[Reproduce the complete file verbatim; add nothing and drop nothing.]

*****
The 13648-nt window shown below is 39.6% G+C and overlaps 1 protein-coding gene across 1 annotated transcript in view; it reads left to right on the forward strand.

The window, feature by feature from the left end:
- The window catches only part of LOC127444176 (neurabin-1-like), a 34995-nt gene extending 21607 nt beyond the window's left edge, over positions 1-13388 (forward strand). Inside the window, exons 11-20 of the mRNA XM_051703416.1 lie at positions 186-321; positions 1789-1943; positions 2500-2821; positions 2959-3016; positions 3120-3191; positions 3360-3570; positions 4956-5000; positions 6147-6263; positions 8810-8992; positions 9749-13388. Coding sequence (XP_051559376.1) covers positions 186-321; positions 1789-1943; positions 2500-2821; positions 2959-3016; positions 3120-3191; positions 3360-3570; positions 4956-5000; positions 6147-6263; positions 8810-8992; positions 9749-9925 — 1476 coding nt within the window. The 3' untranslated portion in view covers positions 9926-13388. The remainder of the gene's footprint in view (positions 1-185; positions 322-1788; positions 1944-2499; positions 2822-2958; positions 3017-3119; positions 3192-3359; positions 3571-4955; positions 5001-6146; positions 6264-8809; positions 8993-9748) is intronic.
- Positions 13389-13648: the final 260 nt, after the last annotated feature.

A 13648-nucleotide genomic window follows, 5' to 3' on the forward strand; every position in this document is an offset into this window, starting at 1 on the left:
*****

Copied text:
The 13648-nt window shown below is 39.6% G+C and overlaps 1 protein-coding gene across 1 annotated transcript in view; it reads left to right on the forward strand.

The window, feature by feature from the left end:
- The window catches only part of LOC127444176 (neurabin-1-like), a 34995-nt gene extending 21607 nt beyond the window's left edge, over positions 1-13388 (forward strand). Inside the window, exons 11-20 of the mRNA XM_051703416.1 lie at positions 186-321; positions 1789-1943; positions 2500-2821; positions 2959-3016; positions 3120-3191; positions 3360-3570; positions 4956-5000; positions 6147-6263; positions 8810-8992; positions 9749-13388. Coding sequence (XP_051559376.1) covers positions 186-321; positions 1789-1943; positions 2500-2821; positions 2959-3016; positions 3120-3191; positions 3360-3570; positions 4956-5000; positions 6147-6263; positions 8810-8992; positions 9749-9925 — 1476 coding nt within the window. The 3' untranslated portion in view covers positions 9926-13388. The remainder of the gene's footprint in view (positions 1-185; positions 322-1788; positions 1944-2499; positions 2822-2958; positions 3017-3119; positions 3192-3359; positions 3571-4955; positions 5001-6146; positions 6264-8809; positions 8993-9748) is intronic.
- Positions 13389-13648: the final 260 nt, after the last annotated feature.

A 13648-nucleotide genomic window follows, 5' to 3' on the forward strand; every position in this document is an offset into this window, starting at 1 on the left: